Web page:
By the time of his appointment at the Polytechnic School of the Aristotle University of Thessaloniki, Bouras had achieved the rare distinction of having completed two doctoral degrees. In 1964, he received a doctorate in the history of art from the Université de Paris (École Pratique des Hautes Études) under the supervision of André Grabar.1 In 1966, he received a second doctorate from the Polytechnic School of Thessaloniki.2 His two dissertations, along with his monograph on the stoa of Brauron,3 stand at the beginning of a prolific publication record that has shed original light on a variety of monuments and on problems of archaeology and architectural history.

Bouras’ field of expertise extended from classical antiquity to Byzantium and modern Greece. He coauthored (with Korres) the first volume on the restoration of the Parthenon4 and also is author or coauthor of a plethora of scholarly articles on the restoration work of the Acropolis monuments. His contributions to the study of medieval architecture and the urbanism of Greece are too numerous to be included here, but his monographs on the history and architecture of Nea Moni at Chios and on 12th-century church architecture in Greece stand out as seminal contributions to the field of architectural history.5 More recently, he published important studies on the architecture of the monastery of Hosios Loukas in Boeotia (fig. 3)Fig. 3. Trapeza of the monastery of Hosios Loukas, Steiri, Boeotia. View of restored interior (courtesy Alexandra Charami, Ephorate of Antiquities of Boeotia). and on aspects of topography, urbanism, and architecture in medieval Athens.6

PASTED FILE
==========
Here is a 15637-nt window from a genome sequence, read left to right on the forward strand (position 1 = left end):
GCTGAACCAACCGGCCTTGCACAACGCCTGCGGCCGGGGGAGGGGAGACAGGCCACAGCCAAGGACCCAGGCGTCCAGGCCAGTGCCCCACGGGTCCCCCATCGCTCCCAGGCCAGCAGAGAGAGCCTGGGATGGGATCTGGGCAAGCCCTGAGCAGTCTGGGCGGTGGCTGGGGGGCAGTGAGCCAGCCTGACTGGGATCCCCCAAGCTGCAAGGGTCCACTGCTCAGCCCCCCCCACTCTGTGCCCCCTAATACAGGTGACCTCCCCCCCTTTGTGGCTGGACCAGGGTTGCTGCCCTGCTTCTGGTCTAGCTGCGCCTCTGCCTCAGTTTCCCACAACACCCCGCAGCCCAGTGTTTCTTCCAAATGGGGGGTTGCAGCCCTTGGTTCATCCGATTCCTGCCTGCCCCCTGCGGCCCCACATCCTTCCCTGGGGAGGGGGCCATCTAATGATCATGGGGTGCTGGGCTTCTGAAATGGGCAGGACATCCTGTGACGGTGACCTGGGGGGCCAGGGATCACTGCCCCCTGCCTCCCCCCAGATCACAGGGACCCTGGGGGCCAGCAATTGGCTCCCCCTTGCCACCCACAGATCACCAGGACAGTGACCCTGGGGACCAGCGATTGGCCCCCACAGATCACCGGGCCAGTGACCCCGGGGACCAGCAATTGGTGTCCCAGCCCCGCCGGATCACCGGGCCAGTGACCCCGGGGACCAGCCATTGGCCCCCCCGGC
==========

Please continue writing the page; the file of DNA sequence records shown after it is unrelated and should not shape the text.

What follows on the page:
A gentleman in mind and spirit, Bouras was a man of low tones who cared deeply about the study, preservation, and restoration of the monumental heritage of Greece from antiquity to the present. His academic teaching set new standards for the scholarly analysis of historic monuments, not least through the institutionalization of rigorous graduate programs and the founding of the Historic Archive of Monuments at the Polytechneion of Athens. He was judiciously and constructively critical of his students and associates and steered the Committee for the Conservation of the Acropolis Monuments with patience and sound judgment.

During his career, Bouras worked with zeal as a member of the Central Archaeological Council of Greece and the administrative committee of the Benaki Museum. He was also a member of the committees that oversaw restoration work on monuments at Epidauros as well as the Temple of Apollo Epicourios at Bassae. He was a corresponding member of the Academy of Sciences and Arts of Serbia and of the German Archaeological Institute. He has received multiple honors, most notably the Medal of the Commander of the Order of the Phoenix of Greece.